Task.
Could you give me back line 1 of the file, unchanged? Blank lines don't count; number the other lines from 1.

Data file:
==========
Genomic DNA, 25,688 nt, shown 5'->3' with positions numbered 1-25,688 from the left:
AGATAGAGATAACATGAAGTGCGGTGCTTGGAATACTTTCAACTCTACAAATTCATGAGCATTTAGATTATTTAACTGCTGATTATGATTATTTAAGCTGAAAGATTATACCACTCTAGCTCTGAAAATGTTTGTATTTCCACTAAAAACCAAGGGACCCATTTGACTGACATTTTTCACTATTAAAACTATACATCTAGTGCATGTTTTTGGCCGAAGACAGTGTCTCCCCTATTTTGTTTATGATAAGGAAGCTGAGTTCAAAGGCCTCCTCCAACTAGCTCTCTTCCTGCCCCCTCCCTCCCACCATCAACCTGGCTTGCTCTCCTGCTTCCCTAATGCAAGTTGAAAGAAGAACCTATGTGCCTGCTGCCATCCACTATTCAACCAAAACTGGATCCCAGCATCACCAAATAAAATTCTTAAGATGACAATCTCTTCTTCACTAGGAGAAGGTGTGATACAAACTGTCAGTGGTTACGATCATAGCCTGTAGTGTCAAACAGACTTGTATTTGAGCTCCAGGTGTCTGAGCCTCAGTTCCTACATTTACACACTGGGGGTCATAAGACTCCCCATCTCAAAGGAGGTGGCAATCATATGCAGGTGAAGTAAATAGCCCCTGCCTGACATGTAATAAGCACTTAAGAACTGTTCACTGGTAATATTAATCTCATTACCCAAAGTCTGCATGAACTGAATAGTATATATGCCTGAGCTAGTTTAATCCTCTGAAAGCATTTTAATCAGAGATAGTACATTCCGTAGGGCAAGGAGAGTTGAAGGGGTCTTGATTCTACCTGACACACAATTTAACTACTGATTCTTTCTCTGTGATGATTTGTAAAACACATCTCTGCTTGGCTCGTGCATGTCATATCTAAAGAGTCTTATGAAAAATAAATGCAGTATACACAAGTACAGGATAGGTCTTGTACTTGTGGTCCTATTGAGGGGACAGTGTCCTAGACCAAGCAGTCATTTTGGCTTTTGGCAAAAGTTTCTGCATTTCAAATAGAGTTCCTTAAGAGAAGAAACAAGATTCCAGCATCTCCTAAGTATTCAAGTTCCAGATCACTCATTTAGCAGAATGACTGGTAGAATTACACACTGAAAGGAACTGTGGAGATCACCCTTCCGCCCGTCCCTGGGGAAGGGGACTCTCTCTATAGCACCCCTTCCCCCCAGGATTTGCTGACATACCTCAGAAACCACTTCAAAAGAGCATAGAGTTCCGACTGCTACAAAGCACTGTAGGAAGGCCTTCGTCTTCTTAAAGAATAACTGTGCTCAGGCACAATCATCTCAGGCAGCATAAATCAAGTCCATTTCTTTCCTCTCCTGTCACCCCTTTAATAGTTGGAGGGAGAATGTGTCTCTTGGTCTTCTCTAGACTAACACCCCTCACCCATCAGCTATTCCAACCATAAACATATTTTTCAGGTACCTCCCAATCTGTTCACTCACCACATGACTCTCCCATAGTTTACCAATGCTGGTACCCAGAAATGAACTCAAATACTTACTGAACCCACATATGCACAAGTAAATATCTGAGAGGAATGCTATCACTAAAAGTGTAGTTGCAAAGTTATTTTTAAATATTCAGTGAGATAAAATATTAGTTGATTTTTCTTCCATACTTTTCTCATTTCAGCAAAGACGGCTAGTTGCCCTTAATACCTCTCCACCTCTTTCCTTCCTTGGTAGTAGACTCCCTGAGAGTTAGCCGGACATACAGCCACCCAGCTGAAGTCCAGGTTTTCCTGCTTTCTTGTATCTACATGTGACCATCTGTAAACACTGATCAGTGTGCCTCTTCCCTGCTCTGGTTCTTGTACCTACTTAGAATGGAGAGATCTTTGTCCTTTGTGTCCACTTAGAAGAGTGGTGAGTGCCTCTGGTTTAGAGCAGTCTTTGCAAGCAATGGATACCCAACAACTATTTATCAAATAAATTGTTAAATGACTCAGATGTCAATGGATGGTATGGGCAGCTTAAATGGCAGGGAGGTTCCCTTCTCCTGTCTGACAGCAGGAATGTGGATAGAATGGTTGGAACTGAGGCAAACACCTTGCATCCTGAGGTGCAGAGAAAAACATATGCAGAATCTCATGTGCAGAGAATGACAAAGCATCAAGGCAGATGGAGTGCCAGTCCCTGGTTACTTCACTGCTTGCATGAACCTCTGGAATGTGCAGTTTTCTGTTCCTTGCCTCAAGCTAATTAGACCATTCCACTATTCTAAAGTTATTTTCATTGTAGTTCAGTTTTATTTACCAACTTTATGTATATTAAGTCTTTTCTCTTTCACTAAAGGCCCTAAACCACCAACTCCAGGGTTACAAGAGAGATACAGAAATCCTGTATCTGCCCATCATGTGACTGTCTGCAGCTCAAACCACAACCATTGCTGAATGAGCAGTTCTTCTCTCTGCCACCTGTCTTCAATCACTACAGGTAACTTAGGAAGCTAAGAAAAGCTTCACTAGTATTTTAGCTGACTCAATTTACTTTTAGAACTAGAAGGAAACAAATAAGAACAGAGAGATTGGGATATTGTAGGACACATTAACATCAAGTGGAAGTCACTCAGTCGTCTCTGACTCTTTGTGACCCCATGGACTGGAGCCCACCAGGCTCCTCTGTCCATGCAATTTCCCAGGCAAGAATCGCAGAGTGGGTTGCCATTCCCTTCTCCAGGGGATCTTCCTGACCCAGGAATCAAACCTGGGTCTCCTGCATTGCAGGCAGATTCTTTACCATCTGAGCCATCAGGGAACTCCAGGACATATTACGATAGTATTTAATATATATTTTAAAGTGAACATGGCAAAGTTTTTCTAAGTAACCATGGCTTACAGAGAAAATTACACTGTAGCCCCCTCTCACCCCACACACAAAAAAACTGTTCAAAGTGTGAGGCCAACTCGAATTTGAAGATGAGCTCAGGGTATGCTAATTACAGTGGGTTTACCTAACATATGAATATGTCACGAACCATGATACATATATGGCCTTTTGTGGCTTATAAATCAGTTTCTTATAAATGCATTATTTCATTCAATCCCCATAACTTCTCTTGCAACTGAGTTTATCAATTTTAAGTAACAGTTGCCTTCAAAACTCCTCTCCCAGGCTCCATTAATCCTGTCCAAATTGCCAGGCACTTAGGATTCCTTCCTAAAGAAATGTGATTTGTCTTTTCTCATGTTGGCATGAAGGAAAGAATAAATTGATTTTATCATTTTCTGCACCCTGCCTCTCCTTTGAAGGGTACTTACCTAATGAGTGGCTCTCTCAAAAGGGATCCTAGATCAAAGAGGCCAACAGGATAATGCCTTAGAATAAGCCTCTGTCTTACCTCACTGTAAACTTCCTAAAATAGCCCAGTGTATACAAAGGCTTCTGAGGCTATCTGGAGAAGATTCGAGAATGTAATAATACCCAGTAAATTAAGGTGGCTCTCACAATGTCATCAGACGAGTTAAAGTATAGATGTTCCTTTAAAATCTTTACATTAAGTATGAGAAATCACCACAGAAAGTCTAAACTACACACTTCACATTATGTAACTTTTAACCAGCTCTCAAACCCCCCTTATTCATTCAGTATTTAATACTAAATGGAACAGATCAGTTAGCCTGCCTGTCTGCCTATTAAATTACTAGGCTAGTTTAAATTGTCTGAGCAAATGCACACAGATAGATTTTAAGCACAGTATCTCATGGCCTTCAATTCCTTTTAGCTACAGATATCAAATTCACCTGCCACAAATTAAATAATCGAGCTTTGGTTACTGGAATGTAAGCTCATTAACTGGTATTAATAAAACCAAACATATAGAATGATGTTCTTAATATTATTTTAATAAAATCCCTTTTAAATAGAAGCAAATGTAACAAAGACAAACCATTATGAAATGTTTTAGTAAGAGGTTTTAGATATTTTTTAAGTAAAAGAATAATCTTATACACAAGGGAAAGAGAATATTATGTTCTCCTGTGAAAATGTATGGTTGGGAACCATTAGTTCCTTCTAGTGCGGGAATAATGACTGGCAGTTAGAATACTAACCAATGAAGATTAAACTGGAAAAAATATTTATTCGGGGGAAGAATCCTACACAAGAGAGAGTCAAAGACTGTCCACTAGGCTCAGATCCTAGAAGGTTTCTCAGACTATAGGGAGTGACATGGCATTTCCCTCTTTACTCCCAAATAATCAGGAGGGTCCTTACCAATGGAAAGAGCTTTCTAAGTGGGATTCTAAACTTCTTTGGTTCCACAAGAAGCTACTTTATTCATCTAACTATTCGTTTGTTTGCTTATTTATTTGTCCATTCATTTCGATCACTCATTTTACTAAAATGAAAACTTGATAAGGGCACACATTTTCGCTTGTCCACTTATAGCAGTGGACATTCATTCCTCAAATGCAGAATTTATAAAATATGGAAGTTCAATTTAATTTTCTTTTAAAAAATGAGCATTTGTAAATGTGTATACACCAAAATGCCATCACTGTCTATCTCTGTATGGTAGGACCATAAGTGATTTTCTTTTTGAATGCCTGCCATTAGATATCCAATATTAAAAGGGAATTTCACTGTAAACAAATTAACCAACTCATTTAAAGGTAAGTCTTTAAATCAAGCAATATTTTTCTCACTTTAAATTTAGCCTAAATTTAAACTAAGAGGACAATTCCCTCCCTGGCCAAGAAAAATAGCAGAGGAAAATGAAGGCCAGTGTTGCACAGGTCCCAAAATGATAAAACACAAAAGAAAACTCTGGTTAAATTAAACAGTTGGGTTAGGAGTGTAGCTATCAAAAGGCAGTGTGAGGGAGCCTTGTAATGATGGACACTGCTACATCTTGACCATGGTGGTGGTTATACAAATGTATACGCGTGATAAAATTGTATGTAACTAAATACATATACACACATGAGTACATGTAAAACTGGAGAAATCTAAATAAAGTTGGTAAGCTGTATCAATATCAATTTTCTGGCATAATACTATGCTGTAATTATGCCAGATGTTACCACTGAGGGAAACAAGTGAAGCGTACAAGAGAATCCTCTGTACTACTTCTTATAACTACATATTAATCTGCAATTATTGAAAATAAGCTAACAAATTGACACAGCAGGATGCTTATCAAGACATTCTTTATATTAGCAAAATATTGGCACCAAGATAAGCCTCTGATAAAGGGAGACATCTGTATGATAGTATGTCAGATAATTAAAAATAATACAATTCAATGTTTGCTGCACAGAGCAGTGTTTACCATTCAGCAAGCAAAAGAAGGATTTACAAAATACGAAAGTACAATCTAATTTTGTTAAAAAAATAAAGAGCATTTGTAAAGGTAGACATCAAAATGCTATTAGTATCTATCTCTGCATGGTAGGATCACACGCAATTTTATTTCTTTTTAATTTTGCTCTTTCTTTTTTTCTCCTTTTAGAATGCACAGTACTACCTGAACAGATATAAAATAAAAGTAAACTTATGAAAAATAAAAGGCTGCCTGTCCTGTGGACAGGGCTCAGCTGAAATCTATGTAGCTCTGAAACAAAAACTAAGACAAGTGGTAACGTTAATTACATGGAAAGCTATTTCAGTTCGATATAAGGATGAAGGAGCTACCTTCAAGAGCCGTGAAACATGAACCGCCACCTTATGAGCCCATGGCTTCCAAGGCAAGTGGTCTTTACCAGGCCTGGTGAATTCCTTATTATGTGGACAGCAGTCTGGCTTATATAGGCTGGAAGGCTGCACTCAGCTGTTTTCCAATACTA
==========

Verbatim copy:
Genomic DNA, 25,688 nt, shown 5'->3' with positions numbered 1-25,688 from the left: